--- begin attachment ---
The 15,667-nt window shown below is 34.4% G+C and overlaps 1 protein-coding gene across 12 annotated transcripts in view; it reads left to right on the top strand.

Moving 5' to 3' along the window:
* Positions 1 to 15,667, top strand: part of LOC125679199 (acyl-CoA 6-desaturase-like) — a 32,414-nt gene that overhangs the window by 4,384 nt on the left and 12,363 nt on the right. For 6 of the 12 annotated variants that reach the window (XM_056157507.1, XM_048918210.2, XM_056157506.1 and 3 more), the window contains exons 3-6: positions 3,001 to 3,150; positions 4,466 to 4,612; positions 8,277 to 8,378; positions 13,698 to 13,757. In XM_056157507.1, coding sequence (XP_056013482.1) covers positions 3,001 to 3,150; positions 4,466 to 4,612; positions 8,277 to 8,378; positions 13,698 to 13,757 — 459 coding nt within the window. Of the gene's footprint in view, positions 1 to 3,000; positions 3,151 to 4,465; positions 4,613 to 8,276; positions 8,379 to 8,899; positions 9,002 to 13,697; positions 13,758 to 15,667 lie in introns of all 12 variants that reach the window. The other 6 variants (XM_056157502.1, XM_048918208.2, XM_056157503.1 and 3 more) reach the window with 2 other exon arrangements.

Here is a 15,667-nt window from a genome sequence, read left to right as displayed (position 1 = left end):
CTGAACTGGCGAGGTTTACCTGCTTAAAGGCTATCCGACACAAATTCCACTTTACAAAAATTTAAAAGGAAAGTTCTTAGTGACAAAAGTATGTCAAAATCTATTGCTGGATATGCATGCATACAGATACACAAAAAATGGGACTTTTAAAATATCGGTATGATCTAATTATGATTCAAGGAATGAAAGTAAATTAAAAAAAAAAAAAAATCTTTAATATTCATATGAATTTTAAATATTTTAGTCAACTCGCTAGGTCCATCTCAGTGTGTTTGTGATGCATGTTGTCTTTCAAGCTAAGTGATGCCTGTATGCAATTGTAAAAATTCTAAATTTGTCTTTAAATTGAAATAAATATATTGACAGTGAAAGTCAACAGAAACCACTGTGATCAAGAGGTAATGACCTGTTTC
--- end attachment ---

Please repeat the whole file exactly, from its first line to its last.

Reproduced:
The 15,667-nt window shown below is 34.4% G+C and overlaps 1 protein-coding gene across 12 annotated transcripts in view; it reads left to right on the top strand.

Moving 5' to 3' along the window:
* Positions 1 to 15,667, top strand: part of LOC125679199 (acyl-CoA 6-desaturase-like) — a 32,414-nt gene that overhangs the window by 4,384 nt on the left and 12,363 nt on the right. For 6 of the 12 annotated variants that reach the window (XM_056157507.1, XM_048918210.2, XM_056157506.1 and 3 more), the window contains exons 3-6: positions 3,001 to 3,150; positions 4,466 to 4,612; positions 8,277 to 8,378; positions 13,698 to 13,757. In XM_056157507.1, coding sequence (XP_056013482.1) covers positions 3,001 to 3,150; positions 4,466 to 4,612; positions 8,277 to 8,378; positions 13,698 to 13,757 — 459 coding nt within the window. Of the gene's footprint in view, positions 1 to 3,000; positions 3,151 to 4,465; positions 4,613 to 8,276; positions 8,379 to 8,899; positions 9,002 to 13,697; positions 13,758 to 15,667 lie in introns of all 12 variants that reach the window. The other 6 variants (XM_056157502.1, XM_048918208.2, XM_056157503.1 and 3 more) reach the window with 2 other exon arrangements.

Here is a 15,667-nt window from a genome sequence, read left to right as displayed (position 1 = left end):
CTGAACTGGCGAGGTTTACCTGCTTAAAGGCTATCCGACACAAATTCCACTTTACAAAAATTTAAAAGGAAAGTTCTTAGTGACAAAAGTATGTCAAAATCTATTGCTGGATATGCATGCATACAGATACACAAAAAATGGGACTTTTAAAATATCGGTATGATCTAATTATGATTCAAGGAATGAAAGTAAATTAAAAAAAAAAAAAAATCTTTAATATTCATATGAATTTTAAATATTTTAGTCAACTCGCTAGGTCCATCTCAGTGTGTTTGTGATGCATGTTGTCTTTCAAGCTAAGTGATGCCTGTATGCAATTGTAAAAATTCTAAATTTGTCTTTAAATTGAAATAAATATATTGACAGTGAAAGTCAACAGAAACCACTGTGATCAAGAGGTAATGACCTGTTTC